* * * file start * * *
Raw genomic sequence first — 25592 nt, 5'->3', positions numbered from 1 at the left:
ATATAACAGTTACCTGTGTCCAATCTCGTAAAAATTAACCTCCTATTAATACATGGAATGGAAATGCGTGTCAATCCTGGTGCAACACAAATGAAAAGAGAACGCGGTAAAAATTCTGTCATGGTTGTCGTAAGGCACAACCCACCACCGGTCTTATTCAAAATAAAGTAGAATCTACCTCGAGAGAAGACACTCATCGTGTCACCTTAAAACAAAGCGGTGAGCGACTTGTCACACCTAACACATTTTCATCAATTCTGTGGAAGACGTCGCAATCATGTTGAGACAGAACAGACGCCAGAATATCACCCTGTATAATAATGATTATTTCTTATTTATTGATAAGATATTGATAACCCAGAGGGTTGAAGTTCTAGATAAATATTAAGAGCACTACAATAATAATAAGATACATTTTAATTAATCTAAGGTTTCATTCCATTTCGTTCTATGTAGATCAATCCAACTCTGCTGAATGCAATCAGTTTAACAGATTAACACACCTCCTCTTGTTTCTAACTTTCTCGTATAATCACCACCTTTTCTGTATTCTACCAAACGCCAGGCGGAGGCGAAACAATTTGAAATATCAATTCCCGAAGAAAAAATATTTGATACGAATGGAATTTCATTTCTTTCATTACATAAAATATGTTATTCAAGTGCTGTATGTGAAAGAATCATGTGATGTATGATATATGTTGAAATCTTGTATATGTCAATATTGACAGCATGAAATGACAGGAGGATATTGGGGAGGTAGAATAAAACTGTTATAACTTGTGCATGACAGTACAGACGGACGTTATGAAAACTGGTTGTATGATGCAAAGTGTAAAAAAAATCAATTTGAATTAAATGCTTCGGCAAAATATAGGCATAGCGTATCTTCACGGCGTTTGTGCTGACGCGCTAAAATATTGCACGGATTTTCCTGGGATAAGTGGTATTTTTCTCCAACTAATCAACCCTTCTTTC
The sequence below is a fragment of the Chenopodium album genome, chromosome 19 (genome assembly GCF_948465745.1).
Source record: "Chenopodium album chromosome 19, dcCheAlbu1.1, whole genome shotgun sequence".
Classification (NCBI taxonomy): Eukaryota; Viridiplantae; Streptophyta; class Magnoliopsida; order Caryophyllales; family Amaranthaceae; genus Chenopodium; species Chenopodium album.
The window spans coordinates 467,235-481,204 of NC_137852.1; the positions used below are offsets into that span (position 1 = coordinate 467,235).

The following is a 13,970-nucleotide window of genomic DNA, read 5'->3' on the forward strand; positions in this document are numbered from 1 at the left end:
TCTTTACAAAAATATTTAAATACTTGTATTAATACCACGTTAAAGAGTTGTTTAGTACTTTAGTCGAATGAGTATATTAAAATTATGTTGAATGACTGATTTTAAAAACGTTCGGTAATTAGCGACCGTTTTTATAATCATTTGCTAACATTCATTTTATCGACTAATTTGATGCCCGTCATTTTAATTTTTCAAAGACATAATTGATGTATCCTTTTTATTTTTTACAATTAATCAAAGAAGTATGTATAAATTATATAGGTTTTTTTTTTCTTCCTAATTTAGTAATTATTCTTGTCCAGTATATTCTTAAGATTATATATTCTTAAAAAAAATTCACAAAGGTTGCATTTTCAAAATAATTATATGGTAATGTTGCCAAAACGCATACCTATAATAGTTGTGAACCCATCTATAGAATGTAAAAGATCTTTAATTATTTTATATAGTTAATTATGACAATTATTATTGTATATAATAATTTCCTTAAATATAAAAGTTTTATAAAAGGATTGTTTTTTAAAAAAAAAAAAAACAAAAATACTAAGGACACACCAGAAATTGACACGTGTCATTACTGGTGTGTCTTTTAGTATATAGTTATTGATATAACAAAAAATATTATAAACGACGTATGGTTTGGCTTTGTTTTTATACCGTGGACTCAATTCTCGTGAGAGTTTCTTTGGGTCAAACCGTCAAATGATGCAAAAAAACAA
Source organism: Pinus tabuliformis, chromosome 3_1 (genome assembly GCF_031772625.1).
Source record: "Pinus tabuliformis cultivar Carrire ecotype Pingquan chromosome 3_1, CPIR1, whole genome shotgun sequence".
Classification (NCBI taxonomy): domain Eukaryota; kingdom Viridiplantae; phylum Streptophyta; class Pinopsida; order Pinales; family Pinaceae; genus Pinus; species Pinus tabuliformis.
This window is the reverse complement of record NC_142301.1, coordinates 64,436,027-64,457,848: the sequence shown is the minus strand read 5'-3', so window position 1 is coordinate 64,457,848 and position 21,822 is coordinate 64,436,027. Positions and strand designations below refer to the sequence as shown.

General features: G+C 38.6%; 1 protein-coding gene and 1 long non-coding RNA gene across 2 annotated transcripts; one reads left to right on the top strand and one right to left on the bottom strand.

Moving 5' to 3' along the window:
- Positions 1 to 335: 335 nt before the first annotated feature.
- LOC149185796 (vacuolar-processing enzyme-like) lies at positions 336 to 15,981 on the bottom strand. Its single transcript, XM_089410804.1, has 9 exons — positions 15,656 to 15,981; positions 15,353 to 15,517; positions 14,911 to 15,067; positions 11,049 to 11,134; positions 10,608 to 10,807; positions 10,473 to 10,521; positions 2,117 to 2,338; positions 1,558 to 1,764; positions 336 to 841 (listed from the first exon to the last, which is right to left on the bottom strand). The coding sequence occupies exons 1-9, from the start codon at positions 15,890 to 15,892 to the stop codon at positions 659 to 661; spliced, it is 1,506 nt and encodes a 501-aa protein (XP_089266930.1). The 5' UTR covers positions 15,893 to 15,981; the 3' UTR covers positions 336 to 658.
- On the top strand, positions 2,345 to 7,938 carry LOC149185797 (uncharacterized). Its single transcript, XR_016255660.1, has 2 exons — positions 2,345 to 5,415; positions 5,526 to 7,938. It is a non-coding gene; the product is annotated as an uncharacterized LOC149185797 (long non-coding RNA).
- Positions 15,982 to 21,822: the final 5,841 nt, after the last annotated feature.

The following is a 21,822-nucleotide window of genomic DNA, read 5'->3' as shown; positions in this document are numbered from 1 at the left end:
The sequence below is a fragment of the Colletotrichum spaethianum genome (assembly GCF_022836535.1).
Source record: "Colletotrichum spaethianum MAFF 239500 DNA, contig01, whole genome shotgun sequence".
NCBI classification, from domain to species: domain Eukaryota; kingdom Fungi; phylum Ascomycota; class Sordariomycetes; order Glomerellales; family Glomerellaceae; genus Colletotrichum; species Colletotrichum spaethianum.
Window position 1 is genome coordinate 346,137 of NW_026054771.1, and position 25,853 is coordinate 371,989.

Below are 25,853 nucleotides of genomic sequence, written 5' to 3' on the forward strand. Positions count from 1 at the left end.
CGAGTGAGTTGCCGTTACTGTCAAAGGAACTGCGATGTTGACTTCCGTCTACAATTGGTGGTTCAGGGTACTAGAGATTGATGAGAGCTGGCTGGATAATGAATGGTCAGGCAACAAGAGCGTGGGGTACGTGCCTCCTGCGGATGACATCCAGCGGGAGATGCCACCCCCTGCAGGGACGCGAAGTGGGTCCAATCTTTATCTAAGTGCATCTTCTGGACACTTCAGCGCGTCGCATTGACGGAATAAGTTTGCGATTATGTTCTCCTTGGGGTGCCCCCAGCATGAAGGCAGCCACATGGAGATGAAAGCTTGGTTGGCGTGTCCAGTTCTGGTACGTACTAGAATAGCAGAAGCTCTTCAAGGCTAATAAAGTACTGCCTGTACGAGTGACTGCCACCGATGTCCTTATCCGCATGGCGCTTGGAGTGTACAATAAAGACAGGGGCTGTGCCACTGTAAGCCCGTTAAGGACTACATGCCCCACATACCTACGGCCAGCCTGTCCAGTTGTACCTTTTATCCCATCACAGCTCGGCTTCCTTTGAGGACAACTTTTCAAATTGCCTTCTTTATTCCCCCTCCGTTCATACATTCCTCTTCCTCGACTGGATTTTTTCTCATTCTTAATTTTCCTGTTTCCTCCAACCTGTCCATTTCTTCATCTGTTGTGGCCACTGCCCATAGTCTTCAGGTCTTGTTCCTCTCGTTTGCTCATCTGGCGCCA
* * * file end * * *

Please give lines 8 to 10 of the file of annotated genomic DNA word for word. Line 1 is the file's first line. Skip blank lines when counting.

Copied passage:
TCTTTACAAAAATATTTAAATACTTGTATTAATACCACGTTAAAGAGTTGTTTAGTACTTTAGTCGAATGAGTATATTAAAATTATGTTGAATGACTGATTTTAAAAACGTTCGGTAATTAGCGACCGTTTTTATAATCATTTGCTAACATTCATTTTATCGACTAATTTGATGCCCGTCATTTTAATTTTTCAAAGACATAATTGATGTATCCTTTTTATTTTTTACAATTAATCAAAGAAGTATGTATAAATTATATAGGTTTTTTTTTTCTTCCTAATTTAGTAATTATTCTTGTCCAGTATATTCTTAAGATTATATATTCTTAAAAAAAATTCACAAAGGTTGCATTTTCAAAATAATTATATGGTAATGTTGCCAAAACGCATACCTATAATAGTTGTGAACCCATCTATAGAATGTAAAAGATCTTTAATTATTTTATATAGTTAATTATGACAATTATTATTGTATATAATAATTTCCTTAAATATAAAAGTTTTATAAAAGGATTGTTTTTTAAAAAAAAAAAAAACAAAAATACTAAGGACACACCAGAAATTGACACGTGTCATTACTGGTGTGTCTTTTAGTATATAGTTATTGATATAACAAAAAATATTATAAACGACGTATGGTTTGGCTTTGTTTTTATACCGTGGACTCAATTCTCGTGAGAGTTTCTTTGGGTCAAACCGTCAAATGATGCAAAAAAACAA
Source organism: Pinus tabuliformis, chromosome 3_1 (genome assembly GCF_031772625.1).
Source record: "Pinus tabuliformis cultivar Carrire ecotype Pingquan chromosome 3_1, CPIR1, whole genome shotgun sequence".